Upon reflection on this, it seems incorrect. We know that the total downloaded data by Australians has only been increasing at an amazing rate in recent times, backed up by the latest ABS figures which show fixed line downloads in Q4 2012 (Oct-Dec) grew by 35% over Q2 (April to June). Wireless data downloads grew 11% over the same period.

So what causes this drop in speed? Well, more connections running at slower speed of course! ABC iView in particular has been opened up on mobile devices recently, which is delivered by the Akamai network. ABC Managing Director, Mark Scott, tweeted in February that

“14.2 million program plays across all #iview platforms in Jan – highest for any month. More than half on phones and tablets.”

Most of these Tablets and Mobile Devices which would be either sharing a fixed-line connection via WiFi, or running on the heavily congested 3G network and the fast becoming congested G networks of Telstra and Optus. It is very popular, and would be used at peak times by most people which would explain much slower connections.

You then have companies like Ookla who use NetIndex as a statistical tool to process the wealth of data through their insanely popular SpeedTest.Net platform. This shows a relative climb in speeds over time, based upon both fixed line (ADSL, Cable, NBN) through the web browser testing, and Mobile Wireless (3G/4G) through the SpeedTest.Net apps on both iOS and Android. In the last couple of weeks alone, I have watched the Australian national download average increase from 12.91Mbps around 10 days ago to 13.13Mbps today.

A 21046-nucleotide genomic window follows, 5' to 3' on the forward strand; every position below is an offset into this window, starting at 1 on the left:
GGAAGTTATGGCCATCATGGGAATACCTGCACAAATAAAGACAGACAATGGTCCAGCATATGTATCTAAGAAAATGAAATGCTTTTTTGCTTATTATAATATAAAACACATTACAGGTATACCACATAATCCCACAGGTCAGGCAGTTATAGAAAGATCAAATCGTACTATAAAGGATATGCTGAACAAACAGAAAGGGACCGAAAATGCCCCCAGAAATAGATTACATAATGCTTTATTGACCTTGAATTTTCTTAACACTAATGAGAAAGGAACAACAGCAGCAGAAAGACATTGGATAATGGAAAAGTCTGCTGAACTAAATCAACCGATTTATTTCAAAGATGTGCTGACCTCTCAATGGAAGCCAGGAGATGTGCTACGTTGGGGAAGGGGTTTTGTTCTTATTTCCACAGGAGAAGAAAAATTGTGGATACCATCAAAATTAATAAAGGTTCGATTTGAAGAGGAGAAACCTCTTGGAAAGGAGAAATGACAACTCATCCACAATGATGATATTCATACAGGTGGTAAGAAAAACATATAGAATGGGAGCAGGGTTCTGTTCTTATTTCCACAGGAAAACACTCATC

So how do we get better data to measure the speed of internet connections in this country, and be able to show what areas have good speed or have many NBN-connections, versus those areas which have bad ADSL and congested 3G/4G?

The issue with SpeedTest.Net data is that while the mobile apps use the GPS to report back the location of the test for statistical purposes, the web browser test uses IP GeoLocation technology to work out where you are. Unfortunately, most ISPs will set the Geolocation data on their IP Address ranges to either their head office, or a particular ‘Point of Presence’ or POP. In most cases, these are in state capital cities and then these locations end up catching most of the speed tests done and consolidating all that data to one place, giving a quite ‘average’ average for that location.

So, how can you help fix this?

  • Firstly, download and install Google Chrome – a fast and extensible internet browser.
  • Secondly, install Manual Geolocation – an extension for Chrome which lets you override the ISP location.
  • Third, enable the Manual Geolocation extension by clicking on the ‘target’ on the far right hand side of the Address Bar in Chrome.
  • Fourth – create an account at SpeedTest.Net in order to manage your network locatons.
  • Then, go into the ‘Settings’ tab at and click on the ‘Refine Location’ button. This will dial down your location to the one you set in the Manual Geolocation extension.
  • Finally – run some speed tests! Make sure at the end you submit them into NetIndex so it counts against all the other suburbs, cities and countries in the world.
%d bloggers like this: